Halcyon days: a period of peace and happiness; an idyllic time; also, a period of calm weather during the winter solstice. ( Dictionary.com)
The day began like any other. I dragged myself out of bed at 5 AM, to the persistent mewing of a hungry cat and the excited chattering of a sheltie who needed to make sure I knew the cat was calling me. I shuffled around doing the usual early morning chores: let dog out, let dog in, feed animals, make coffee, check facebook, make bed, scoop litter box, have shower, get dressed, and, as it was Monday and one of my regular hiking days, pack my lunch and thermos into my backpack alongside my emergency supplies. The weather forecast was for a nice day - a welcome relief in a sometimes stormy, sometimes foggy, and often grey and wet month.
My friend and I planned to explore a park about an hour's drive away - one we had not been to before - and because I was not sure what the terrain would be like I opted to leave Maggie at home. Handling trekking poles and a dog leash on unstable or slippery or muddy ground is a recipe for disaster for this falling-apart-at-the-joints body. So before I could head out hiking, Mags needed a good walk. And as we stepped out in the breaking dawn, magic began to happen.
The fog that had encased us the day before lifted, layer by layer, and the skies and seas turned orange and yellow with hints of purple and blue.
I love our island sunrises - they are frequent and beautiful and they chase away the winter doldrums like nothing else can do. Well, maybe like 'almost' nothing else can do, because the day just went from beautiful to outright fantastic.
Maggie fully exercised, fed, and toileted, I threw my gear in the car, picked up my hiking buddy, and off we went to Moorecroft Regional Park in Nanoose Bay. Once a girls camp, then a United Church camp, it is now a beautiful ocean front park with well maintained easy trails, a meadow, a small swampy lake, an old cabin, rocky shores and small bluffs....and never ending views of tiny islands.
We tromped around the beaches for awhile, admiring driftwood and windswept trees, and watching cormorants on a rocky outcrop. They reminded me of tourists watching the surf at Tofino - standing there admiring the view until that surprise sneaker wave rolls in and drenches them completely.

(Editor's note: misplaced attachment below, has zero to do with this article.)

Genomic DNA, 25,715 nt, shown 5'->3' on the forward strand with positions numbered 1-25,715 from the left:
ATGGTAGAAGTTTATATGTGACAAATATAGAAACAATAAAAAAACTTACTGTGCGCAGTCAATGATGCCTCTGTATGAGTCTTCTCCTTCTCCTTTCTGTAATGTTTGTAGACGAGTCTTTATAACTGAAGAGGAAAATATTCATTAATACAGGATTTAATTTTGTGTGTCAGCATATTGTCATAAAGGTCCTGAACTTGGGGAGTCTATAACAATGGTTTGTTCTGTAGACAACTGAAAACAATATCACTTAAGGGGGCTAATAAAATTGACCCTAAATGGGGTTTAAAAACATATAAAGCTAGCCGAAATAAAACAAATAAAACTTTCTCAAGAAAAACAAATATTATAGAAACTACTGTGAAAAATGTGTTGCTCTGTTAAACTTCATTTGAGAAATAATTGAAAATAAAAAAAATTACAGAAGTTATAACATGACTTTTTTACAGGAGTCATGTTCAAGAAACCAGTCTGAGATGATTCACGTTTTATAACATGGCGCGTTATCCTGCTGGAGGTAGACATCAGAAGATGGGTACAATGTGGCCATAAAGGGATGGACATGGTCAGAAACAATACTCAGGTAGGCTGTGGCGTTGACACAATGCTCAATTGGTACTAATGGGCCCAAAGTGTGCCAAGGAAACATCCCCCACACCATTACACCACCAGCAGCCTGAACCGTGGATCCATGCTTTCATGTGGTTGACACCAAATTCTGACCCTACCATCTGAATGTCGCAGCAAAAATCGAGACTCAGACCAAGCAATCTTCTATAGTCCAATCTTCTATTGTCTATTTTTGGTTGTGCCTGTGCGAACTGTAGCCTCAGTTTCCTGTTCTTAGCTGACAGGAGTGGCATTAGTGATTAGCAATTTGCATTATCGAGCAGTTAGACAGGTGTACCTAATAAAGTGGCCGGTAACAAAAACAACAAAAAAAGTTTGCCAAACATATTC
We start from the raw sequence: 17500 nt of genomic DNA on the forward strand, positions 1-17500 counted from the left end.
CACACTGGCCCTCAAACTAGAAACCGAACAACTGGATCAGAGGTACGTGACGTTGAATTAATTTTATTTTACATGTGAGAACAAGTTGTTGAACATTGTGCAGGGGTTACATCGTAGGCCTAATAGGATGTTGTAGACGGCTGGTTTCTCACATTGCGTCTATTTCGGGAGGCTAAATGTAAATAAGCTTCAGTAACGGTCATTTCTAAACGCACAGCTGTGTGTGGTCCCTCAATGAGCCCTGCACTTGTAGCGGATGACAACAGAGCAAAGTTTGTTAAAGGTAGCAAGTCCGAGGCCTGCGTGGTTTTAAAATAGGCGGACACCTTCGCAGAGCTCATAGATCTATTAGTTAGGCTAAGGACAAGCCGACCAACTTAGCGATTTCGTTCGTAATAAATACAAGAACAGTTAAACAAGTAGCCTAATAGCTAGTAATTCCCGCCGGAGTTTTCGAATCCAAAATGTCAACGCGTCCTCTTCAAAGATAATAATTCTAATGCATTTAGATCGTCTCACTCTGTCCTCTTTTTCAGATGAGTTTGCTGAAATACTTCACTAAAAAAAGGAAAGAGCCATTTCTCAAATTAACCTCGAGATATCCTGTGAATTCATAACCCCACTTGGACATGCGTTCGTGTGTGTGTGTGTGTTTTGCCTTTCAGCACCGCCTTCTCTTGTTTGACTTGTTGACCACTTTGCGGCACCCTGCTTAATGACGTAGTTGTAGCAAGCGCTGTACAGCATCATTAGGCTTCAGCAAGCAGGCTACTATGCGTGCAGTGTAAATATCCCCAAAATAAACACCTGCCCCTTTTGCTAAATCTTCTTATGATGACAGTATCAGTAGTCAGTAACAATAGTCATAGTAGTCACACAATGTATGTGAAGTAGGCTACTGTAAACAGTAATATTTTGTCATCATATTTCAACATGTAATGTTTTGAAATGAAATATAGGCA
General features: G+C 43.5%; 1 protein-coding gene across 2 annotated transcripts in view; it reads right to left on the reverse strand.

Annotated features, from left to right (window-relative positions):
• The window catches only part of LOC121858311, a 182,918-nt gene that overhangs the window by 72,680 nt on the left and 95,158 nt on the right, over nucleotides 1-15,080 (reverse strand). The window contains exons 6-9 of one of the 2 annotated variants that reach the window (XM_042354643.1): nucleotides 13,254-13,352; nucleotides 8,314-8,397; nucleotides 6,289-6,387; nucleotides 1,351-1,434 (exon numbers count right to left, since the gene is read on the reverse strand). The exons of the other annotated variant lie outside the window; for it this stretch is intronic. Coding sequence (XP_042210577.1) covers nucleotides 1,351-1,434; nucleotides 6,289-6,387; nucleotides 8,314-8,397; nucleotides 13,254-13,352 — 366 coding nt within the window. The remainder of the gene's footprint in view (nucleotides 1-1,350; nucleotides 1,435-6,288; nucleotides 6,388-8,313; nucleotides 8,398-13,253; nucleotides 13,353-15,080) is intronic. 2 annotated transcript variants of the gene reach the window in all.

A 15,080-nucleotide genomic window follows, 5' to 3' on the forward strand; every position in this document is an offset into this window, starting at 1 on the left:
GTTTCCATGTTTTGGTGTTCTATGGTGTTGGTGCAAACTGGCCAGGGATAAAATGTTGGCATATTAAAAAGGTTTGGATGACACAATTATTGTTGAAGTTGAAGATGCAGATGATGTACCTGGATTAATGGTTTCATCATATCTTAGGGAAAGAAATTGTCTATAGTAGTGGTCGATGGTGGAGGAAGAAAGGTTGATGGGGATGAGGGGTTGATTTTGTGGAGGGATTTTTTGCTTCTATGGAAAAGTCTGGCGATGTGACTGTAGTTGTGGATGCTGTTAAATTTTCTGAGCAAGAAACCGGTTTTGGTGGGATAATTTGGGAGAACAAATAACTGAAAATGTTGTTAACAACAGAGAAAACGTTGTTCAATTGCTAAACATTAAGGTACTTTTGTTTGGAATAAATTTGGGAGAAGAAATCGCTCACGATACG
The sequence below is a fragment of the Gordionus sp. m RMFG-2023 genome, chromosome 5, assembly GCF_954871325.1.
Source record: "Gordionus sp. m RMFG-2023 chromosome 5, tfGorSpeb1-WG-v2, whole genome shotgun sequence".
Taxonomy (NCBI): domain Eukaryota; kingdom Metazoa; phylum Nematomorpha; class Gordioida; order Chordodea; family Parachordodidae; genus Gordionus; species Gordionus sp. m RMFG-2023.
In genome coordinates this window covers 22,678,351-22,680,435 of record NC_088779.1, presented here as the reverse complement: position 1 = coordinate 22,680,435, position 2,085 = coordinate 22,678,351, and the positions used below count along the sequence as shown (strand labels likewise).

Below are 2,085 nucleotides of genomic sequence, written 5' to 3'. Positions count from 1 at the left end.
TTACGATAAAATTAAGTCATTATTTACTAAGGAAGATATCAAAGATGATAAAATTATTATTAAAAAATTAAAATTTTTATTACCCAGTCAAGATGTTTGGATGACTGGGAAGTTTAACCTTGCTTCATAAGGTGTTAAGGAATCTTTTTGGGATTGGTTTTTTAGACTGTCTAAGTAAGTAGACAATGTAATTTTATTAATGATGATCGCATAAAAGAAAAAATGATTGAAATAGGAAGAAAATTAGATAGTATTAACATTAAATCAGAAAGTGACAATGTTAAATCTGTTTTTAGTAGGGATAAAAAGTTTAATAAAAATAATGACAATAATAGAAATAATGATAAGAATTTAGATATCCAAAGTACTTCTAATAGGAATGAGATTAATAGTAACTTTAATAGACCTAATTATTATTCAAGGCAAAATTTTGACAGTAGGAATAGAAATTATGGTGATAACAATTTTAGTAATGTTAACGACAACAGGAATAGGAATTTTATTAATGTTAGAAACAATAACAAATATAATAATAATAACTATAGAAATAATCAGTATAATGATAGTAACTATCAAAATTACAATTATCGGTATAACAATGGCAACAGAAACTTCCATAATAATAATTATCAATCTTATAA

Then we took the trail through a lovely forest with lots of bright sword fern. We checked out a few side trails, then crossed through the meadow and stopped by the lake to admire the mirror-image reflections of foliage in water.
Returning along the loop trail, we found ourselves back near the ocean, where we enjoyed the view of the snowy mountains on the mainland as we ate our lunch to the sounds of ocean waves, bird song, and the rustle of leaves.
It was only early afternoon, so rather than head home, we decided to check out a second but smaller regional park nearby - Beachcomber Regional Park. There we followed the short trail down to a rocky beach with plenty of flat sandstone and shale rocks and tidal pools, and more incredible views.
We heard eagles calling, and turned to see a pair high in a tree above us, their eyes scanning the waters for fish
We watched the colourful Harlequin ducks, who look like someone has meticulously painted their feathers with intricate designs in grey and white and black and brown.
We chatted quietly as we admired the nearby mountain (Mt Arrowsmith, I think), and a bare tree clinging to a small rocky bank, and the many geological formations, one of which we likened to an anvil.
And then, as we were trying to decide if that was a seal or another rock beyond the Anvil Rock, the sea lions that had been barking in the distance for much of the morning suddenly gave us the show of a lifetime. First one, then three, then groups of five and six and three more and another five, on and on they came - an endless stream of sea lions slide past us not 30 feet from shore, some even closer as they skirted the overhanging rocks. And they raised their heads and barked at us, barked at each other, splashed and fished and played and dove and barked some more. Dozens of them, all coming from across the bay, down the shore, and congregating just beyond the anvil rock.
I live within sound of a sea lion colony and hear them often for their voices carry far, but never have I seen them up close, and even my best telephoto lens can only capture their general shape. For the eight and a half years I've lived here, I've wanted to see them at a distance more amenable to photographing their faces.
All it took was a halcyon day in January and a serendipity stop at a little regional park an hour from home.
Life doesn't get much better than this.